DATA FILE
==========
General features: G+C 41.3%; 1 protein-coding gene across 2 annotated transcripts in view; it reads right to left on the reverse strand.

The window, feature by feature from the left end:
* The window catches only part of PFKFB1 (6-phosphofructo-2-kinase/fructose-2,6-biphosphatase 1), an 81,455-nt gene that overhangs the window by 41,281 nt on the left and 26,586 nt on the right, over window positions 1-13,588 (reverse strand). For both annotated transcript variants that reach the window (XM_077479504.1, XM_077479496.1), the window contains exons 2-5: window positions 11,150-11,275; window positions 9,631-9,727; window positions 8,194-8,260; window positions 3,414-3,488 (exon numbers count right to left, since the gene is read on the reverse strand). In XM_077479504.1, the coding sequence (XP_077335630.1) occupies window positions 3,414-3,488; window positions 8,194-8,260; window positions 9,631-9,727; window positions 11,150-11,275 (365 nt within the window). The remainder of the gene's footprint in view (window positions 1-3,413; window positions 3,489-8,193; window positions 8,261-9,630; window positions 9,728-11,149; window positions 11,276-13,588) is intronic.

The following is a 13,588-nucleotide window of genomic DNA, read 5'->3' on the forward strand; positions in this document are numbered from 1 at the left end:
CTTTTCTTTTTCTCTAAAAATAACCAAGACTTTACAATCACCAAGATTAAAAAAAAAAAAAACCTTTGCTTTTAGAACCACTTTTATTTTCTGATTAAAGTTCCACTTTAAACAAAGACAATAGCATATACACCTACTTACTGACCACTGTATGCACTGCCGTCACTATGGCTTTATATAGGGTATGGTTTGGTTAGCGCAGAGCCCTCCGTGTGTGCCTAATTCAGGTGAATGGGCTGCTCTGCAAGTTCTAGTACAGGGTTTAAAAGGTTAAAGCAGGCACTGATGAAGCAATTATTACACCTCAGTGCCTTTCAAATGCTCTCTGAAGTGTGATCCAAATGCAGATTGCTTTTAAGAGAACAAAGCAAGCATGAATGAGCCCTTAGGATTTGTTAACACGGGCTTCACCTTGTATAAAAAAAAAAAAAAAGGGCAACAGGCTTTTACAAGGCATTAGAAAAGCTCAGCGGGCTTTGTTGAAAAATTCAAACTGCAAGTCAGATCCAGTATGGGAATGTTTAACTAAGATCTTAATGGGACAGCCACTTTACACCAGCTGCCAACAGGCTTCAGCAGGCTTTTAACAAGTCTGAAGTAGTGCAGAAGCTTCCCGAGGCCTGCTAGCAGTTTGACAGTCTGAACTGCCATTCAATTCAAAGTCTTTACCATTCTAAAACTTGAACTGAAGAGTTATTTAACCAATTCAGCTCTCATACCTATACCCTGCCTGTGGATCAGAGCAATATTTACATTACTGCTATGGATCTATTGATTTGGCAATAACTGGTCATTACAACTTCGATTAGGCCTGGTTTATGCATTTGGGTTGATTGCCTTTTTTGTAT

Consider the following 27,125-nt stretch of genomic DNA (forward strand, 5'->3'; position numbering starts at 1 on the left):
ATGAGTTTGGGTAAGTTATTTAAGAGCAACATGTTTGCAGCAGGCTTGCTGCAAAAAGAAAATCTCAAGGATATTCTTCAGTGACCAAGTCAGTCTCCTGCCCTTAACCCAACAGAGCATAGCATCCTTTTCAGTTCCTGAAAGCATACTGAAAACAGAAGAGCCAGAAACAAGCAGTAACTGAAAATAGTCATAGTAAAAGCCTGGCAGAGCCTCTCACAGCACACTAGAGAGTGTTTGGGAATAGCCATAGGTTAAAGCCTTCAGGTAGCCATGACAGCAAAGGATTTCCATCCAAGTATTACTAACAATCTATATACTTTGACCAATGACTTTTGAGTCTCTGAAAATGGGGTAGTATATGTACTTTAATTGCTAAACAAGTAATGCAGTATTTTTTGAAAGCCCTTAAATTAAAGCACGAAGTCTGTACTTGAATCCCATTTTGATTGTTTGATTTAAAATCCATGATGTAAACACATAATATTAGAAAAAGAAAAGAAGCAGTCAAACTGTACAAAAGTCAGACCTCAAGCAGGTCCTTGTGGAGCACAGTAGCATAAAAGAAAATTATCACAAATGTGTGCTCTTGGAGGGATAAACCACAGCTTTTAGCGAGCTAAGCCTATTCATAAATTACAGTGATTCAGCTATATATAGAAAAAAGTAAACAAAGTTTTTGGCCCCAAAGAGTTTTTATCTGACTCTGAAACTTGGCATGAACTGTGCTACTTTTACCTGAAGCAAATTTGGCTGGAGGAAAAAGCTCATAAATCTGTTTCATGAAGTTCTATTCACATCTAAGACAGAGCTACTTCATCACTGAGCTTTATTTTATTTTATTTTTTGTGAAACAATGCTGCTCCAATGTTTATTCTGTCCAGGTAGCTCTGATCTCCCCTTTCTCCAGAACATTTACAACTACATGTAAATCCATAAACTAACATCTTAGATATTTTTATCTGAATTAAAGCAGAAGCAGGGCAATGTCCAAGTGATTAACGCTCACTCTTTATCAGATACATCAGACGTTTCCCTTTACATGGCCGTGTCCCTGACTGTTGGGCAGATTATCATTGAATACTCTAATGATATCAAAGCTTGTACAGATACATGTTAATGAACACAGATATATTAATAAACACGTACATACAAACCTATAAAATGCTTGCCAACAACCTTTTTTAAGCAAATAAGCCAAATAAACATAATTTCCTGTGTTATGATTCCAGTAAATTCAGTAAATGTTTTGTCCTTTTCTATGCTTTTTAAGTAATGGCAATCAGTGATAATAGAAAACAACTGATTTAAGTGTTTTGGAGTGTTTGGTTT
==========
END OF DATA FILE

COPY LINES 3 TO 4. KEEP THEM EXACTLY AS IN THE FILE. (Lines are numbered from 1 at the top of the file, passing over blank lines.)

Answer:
* The window catches only part of PFKFB1 (6-phosphofructo-2-kinase/fructose-2,6-biphosphatase 1), an 81,455-nt gene that overhangs the window by 41,281 nt on the left and 26,586 nt on the right, over window positions 1-13,588 (reverse strand). For both annotated transcript variants that reach the window (XM_077479504.1, XM_077479496.1), the window contains exons 2-5: window positions 11,150-11,275; window positions 9,631-9,727; window positions 8,194-8,260; window positions 3,414-3,488 (exon numbers count right to left, since the gene is read on the reverse strand). In XM_077479504.1, the coding sequence (XP_077335630.1) occupies window positions 3,414-3,488; window positions 8,194-8,260; window positions 9,631-9,727; window positions 11,150-11,275 (365 nt within the window). The remainder of the gene's footprint in view (window positions 1-3,413; window positions 3,489-8,193; window positions 8,261-9,630; window positions 9,728-11,149; window positions 11,276-13,588) is intronic.

The following is a 13,588-nucleotide window of genomic DNA, read 5'->3' on the forward strand; positions in this document are numbered from 1 at the left end: